There are a handful of races that were not decided in the March 2nd primaries. Fewer than 300,000 people showed up for that election and Hector DeLeon with the Harris County District Clerk’s Office says probably a third as many will vote this time.
“Usually the most committed of voters on both sides of the political spectrums are the ones that actually participate. You may have from half of the voters that voted last time to maybe just a handful of voters. We are not sure what is going to happen as far as the total number of voters, but we do know the vote is going to be very, very low.”
Every registered voter in Harris County is eligible to vote in the run-off, even if you didn’t vote in the March primary.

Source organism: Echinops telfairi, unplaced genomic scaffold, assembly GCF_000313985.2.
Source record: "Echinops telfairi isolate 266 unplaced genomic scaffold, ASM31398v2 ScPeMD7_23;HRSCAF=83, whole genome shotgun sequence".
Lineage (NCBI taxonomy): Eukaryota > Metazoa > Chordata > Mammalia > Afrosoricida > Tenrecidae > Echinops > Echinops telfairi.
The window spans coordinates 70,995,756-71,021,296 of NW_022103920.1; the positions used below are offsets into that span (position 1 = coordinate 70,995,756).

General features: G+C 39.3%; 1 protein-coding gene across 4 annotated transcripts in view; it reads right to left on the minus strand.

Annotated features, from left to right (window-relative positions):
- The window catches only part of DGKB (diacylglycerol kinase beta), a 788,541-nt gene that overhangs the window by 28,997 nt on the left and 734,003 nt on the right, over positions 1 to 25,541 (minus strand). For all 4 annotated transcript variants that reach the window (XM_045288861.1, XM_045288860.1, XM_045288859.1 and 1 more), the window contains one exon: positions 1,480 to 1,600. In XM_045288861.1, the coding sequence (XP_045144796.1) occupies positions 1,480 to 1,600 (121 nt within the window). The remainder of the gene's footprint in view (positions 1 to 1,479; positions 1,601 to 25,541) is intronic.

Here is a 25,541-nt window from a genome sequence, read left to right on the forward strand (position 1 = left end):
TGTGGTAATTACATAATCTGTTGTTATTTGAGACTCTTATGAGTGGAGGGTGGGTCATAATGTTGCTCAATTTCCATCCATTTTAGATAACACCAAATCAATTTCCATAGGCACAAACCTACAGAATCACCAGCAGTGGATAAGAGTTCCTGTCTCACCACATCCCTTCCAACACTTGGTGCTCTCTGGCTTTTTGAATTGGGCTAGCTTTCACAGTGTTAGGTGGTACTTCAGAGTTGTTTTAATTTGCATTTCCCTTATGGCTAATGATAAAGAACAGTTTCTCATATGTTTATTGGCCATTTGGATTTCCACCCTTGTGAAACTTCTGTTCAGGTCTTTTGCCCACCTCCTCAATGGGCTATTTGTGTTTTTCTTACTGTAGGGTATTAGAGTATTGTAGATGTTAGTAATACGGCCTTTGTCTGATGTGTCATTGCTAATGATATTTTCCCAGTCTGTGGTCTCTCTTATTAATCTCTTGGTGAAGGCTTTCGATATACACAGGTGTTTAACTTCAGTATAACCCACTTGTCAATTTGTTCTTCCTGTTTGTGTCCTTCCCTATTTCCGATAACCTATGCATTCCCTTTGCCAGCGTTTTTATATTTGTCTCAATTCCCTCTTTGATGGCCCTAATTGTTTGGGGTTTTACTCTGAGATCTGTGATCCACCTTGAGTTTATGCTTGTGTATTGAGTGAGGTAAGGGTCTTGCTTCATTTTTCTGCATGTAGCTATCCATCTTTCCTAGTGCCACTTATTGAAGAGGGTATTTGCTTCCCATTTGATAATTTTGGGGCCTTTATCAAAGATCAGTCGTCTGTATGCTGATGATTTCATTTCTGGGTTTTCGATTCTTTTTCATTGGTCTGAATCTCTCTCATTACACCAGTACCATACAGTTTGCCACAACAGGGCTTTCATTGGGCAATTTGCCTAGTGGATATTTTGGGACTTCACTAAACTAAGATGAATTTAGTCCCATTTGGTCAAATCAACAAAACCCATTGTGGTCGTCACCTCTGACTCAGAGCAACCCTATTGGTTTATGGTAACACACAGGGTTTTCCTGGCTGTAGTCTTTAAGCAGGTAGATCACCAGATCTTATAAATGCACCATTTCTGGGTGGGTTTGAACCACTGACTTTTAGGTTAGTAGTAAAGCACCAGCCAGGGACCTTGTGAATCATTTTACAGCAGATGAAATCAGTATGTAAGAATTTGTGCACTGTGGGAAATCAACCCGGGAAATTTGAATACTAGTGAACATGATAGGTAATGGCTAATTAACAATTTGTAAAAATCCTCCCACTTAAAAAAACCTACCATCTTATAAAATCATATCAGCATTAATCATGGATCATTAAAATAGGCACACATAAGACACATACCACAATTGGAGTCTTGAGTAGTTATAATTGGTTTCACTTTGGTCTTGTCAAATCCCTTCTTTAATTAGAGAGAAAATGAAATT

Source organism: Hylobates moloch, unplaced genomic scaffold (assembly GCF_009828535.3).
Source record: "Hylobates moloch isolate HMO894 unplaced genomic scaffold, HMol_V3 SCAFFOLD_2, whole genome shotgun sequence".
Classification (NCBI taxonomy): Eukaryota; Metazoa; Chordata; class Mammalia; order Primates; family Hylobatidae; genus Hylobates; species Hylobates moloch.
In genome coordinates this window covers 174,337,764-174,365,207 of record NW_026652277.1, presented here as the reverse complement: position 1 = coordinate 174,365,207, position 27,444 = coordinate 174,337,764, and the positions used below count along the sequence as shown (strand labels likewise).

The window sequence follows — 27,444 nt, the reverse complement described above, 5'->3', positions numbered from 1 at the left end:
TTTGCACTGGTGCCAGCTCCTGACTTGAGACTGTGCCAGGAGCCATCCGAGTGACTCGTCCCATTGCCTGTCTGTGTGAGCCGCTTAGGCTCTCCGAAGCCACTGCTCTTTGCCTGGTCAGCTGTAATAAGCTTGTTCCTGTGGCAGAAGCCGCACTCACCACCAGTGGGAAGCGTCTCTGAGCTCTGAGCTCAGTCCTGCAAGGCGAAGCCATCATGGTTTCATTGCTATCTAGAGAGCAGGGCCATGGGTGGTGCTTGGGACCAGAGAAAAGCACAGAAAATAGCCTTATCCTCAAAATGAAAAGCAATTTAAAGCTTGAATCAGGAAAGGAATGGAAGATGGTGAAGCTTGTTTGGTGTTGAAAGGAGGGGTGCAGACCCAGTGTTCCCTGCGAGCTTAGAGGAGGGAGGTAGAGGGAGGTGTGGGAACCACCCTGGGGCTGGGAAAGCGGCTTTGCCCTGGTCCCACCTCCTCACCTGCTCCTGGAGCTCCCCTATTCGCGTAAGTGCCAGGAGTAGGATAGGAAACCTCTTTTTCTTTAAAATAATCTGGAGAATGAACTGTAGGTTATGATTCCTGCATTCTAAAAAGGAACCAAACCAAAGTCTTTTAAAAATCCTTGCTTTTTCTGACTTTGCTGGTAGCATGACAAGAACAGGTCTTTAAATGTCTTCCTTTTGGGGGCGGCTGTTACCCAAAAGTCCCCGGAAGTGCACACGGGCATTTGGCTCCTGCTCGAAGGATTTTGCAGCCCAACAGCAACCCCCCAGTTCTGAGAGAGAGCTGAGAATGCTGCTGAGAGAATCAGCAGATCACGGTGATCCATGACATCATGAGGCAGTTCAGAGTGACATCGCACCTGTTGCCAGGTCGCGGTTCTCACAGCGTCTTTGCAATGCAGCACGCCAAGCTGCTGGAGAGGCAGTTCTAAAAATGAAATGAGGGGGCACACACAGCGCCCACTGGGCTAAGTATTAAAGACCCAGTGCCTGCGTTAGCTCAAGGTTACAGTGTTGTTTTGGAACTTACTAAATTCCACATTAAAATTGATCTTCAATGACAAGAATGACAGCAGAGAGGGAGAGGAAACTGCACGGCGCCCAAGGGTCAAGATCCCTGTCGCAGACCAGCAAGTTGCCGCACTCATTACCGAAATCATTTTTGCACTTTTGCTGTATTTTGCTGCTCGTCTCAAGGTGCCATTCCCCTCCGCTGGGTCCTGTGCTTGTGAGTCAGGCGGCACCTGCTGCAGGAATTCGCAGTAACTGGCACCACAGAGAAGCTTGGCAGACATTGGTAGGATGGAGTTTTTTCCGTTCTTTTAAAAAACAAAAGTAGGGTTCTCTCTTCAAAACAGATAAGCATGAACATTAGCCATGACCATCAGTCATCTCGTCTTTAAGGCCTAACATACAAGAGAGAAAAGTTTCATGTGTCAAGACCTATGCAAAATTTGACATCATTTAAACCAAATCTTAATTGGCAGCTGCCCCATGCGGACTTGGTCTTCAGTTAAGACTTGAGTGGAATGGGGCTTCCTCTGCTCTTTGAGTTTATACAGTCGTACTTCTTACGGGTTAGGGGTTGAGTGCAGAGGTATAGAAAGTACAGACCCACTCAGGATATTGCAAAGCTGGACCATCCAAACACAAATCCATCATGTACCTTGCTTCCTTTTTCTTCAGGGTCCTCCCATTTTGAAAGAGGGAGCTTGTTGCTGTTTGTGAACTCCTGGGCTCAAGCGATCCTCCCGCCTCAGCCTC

Of course, if you did vote in either the Democratic or Republican primary, you are only allowed to vote in the
same party’s run-off election. Harris County Democratic Party Chairman Gerry Birnberg says there aren’t enough high profile run-off races on the ballot to draw people to the polls.
“There’s no question that these elections will be determined by the real core activists, the people who participate regularly, who have a great understanding of the importance of judicial races, who have made it their business to learn the difference between the candidates.”
About 51,000 people voted during the early voting period last week. Another 50,000 are expected to show up at the polls. There will be less than 80 polls open for each primary. Many precincts are consolidated into one voting location. You can find a link for precinct information at harrisvotes.com/ .